In Long 1995, Silurian Acanthodii give rise to
Lophosteiformes (known only from ornate epidermal scales) and Actinopterygii (ray-finned fish)

In the LRT, Acanthodii are not primitive, but arise from ray-fin fish like the Cretaceous, bony-finned Bonnerichthys and the extant Osteoglossum.

Cause for concern
This major time gap between known fossils and phylogenic first appearance is cause for concern on the one hand, and a call to action on the other. At present it does not make sense that placoderms and acanthodians (spiny sharks) are present in the Silurian while intervening and more primitive taxa in the LRT are no yet known from the Silurian… and yet, we’ve seen this before with Jurassic multituberculates preceding more basal members of the placental clades, Glires, Carnivora and Primates.

Phenomic phylogenetic analyses, like the LRT, deliver
the gradual accumulation of derived traits that support evolutionary theory. Missing Silurian taxa will have to be discovered whenever someone discovers them.

On the other hand,
Long 1995 makes no attempt to provide any generic last common ancestors with jaws for Acanthodii + Placoderm, nor does he spell out any gradual accumulations of derived traits at transitional points, not does he employ more than a token number of generic or specific taxa in his cladogram. Suprageneric taxa are often a problem in taxonomy, as noted earlier. They can be too easily cherry-picked.

Figure 1. Early Devoniann Mesacanthus in situ. This 3 cm fish is a typical acanthodian here traced using DGS methods and reconstructed. Distinct from other spiny sharks, this one lacks large cheek plates, as in the extant Notopterus (Fig. 3).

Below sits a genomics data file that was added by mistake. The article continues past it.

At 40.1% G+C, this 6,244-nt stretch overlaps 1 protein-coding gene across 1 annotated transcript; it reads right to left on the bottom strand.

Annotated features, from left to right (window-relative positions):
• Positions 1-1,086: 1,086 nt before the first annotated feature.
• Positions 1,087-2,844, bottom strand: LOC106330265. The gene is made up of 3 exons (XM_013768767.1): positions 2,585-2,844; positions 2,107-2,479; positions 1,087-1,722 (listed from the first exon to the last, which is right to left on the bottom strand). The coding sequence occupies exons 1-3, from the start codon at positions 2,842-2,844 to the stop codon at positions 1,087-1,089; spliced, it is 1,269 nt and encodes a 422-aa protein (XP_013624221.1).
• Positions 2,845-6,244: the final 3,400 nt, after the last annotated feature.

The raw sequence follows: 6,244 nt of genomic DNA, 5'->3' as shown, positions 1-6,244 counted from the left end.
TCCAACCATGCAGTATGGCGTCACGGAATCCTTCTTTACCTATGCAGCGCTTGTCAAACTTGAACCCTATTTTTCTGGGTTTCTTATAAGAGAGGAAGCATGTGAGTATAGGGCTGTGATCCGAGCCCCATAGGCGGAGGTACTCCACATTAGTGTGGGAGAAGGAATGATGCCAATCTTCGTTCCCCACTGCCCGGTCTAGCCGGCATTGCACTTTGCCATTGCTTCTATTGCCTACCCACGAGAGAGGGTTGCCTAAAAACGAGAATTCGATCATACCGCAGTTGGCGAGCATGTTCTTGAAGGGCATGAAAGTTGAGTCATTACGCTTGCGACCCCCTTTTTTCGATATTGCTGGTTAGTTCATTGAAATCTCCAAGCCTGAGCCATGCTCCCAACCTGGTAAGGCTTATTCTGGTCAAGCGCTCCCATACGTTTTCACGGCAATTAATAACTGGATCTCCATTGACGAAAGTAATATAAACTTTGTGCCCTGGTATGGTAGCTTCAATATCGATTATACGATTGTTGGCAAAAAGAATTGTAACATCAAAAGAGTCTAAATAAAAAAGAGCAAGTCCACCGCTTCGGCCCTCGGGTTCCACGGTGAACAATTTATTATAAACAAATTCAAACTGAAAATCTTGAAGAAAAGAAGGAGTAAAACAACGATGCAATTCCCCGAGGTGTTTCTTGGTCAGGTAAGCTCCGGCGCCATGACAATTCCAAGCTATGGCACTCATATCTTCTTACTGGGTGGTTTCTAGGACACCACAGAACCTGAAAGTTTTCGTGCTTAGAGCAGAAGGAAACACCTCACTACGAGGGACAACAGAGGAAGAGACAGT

Figure 2. Early Devoniann Mesacanthus in situ. This 3 cm fish is a typical acanthodian here traced using DGS methods and reconstructed. Distinct from other spiny sharks, this one lacks large cheek plates, as in the extant Notopterus (Fig. 3).

So, are placoderms and acanthodians ‘bony fish’?
In the LRT: yes, despite having less than fully ossified internal skeletons. That could be a retained primitive trait or a reversal in both cases. Both are derived from taxa in which the external scales are robust, providing support to the body, allowing the skeleton to degenerate. As for that heterocercal tail in acanthodians (Fig. 2) and placoderms… based on the evidence, that is a primitive trait, not a reversal. Intervening taxa, like extant Trachinocephalus, appear to have independently evolved a diphycercal tail and bony skeleton, which their Silurian direct ancestors probably lacked.

Cherry picking traits,
even ‘important’ traits, is ‘Pulling a Larry Martin‘, something the wise professor taught us not to do. Find your clades using specific or generic taxa tested against 200+ traits to find that last common ancestor, no matter the ‘key’ traits that tickle your fancy.

Gregory WK 1933. Fish skulls. A study of the evolution of natural mechanisms. American Philosophical Society 23(2) 1–481.
Long JA 1995.
The Rise of Fishes. Johns Hopkins University Press. Baltimore and London.